US2152645A - Photoelectric color measuring and analyzing apparatus - Google Patents

Photoelectric color measuring and analyzing apparatus Download PDF

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US2152645A
US2152645A US75834234A US2152645A US 2152645 A US2152645 A US 2152645A US 75834234 A US75834234 A US 75834234A US 2152645 A US2152645 A US 2152645A
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light
color
cells
means
photo
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Alfred L Holven
Thomas R Gillett
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Alfred L Holven
Thomas R Gillett
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    • GPHYSICS
    • G01MEASURING; TESTING
    • G01JMEASUREMENT OF INTENSITY, VELOCITY, SPECTRAL CONTENT, POLARISATION, PHASE OR PULSE CHARACTERISTICS OF INFRA-RED, VISIBLE OR ULTRA-VIOLET LIGHT; COLORIMETRY; RADIATION PYROMETRY
    • G01J3/00Spectrometry; Spectrophotometry; Monochromators; Measuring colours
    • G01J3/46Measurement of colour; Colour measuring devices, e.g. colorimeters
    • G01J3/50Measurement of colour; Colour measuring devices, e.g. colorimeters using electric radiation detectors
    • G01J3/51Measurement of colour; Colour measuring devices, e.g. colorimeters using electric radiation detectors using colour filters
    • GPHYSICS
    • G01MEASURING; TESTING
    • G01JMEASUREMENT OF INTENSITY, VELOCITY, SPECTRAL CONTENT, POLARISATION, PHASE OR PULSE CHARACTERISTICS OF INFRA-RED, VISIBLE OR ULTRA-VIOLET LIGHT; COLORIMETRY; RADIATION PYROMETRY
    • G01J3/00Spectrometry; Spectrophotometry; Monochromators; Measuring colours
    • G01J3/46Measurement of colour; Colour measuring devices, e.g. colorimeters
    • G01J3/50Measurement of colour; Colour measuring devices, e.g. colorimeters using electric radiation detectors
    • G01J3/501Colorimeters using spectrally-selective light sources, e.g. LEDs

Description

April 4, 1939. A. L. HOLVEN El AL 2,152,645

PHO'I'OELI'IlC'lRIC COLOR MEASURING AND ANALYZING APPARATUS Filed Dec. 19, 1954 2 Sheets-Shed. l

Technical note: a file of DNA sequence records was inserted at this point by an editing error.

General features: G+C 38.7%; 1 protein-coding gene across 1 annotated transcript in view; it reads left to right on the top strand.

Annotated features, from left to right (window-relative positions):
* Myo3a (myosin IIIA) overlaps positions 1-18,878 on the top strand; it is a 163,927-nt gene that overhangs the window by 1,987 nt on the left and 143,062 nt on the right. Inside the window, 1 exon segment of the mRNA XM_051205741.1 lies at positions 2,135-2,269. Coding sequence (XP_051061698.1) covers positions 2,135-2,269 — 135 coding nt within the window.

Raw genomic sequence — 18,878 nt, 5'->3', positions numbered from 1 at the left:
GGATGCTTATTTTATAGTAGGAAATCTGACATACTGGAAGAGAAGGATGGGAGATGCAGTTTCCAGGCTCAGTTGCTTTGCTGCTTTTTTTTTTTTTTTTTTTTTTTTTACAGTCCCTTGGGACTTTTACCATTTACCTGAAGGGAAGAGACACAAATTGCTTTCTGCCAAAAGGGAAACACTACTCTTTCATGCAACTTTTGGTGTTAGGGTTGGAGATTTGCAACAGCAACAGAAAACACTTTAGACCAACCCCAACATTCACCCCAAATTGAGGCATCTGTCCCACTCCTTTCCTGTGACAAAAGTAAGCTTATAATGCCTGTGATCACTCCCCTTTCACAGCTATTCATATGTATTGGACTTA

FIG-'- E.

lNVENTORS April 4, 1939'. A. L. HOLVEN ET AL 'PHOTOELECTRIC COLOR LIEASURING AND ANALYZING APPARATUS 2 Sheets-Sheet 2 Filed Dec. 19, .1934

FIG- 3 CAMnLEs 40 50 I211 160 2002402110320 ILLUMINATION "I Foornuuum ($122 2. hzuumau ILLUMINATION w W m x mm mm,

m WWW Patented Apr. 4, 1939 UNITED STATES PATENT OFFICE PHOTDELECTRIO COLOR MEASURING AND ANALYZING APPARATUS v Alfred L. Holven and Thomas R. Gillett,

Application December 19, 1934, Serial No. 758,342

ployed, in order that their reactions to the conditions involved will be identical in all respects.

It is a further object of the invention tofurnish 8 Claims.

Our invention relates to an improved type of color measuring and analyzing apparatus in which 7 the objective is achieved by. photo-electric rather than visual means.

errors attributable to inequalities in the tivities of photo-electric cells, fluctuations in potentials involved in the circuit, variations in the intensity of the illumination, aswell as lack of a strictly fundamental and linear relationship between true color and the actual readings of the instrument.

The present invention eliminates the principal errors associated with previous instruments by opposing, in a compensating electrical circuit whose degree of unbalance objectively furnishes a direct measure of the color in absolute units, the direct and unamplified output of two light-sensitive devices which initially have been adjusted to perfect equality of response.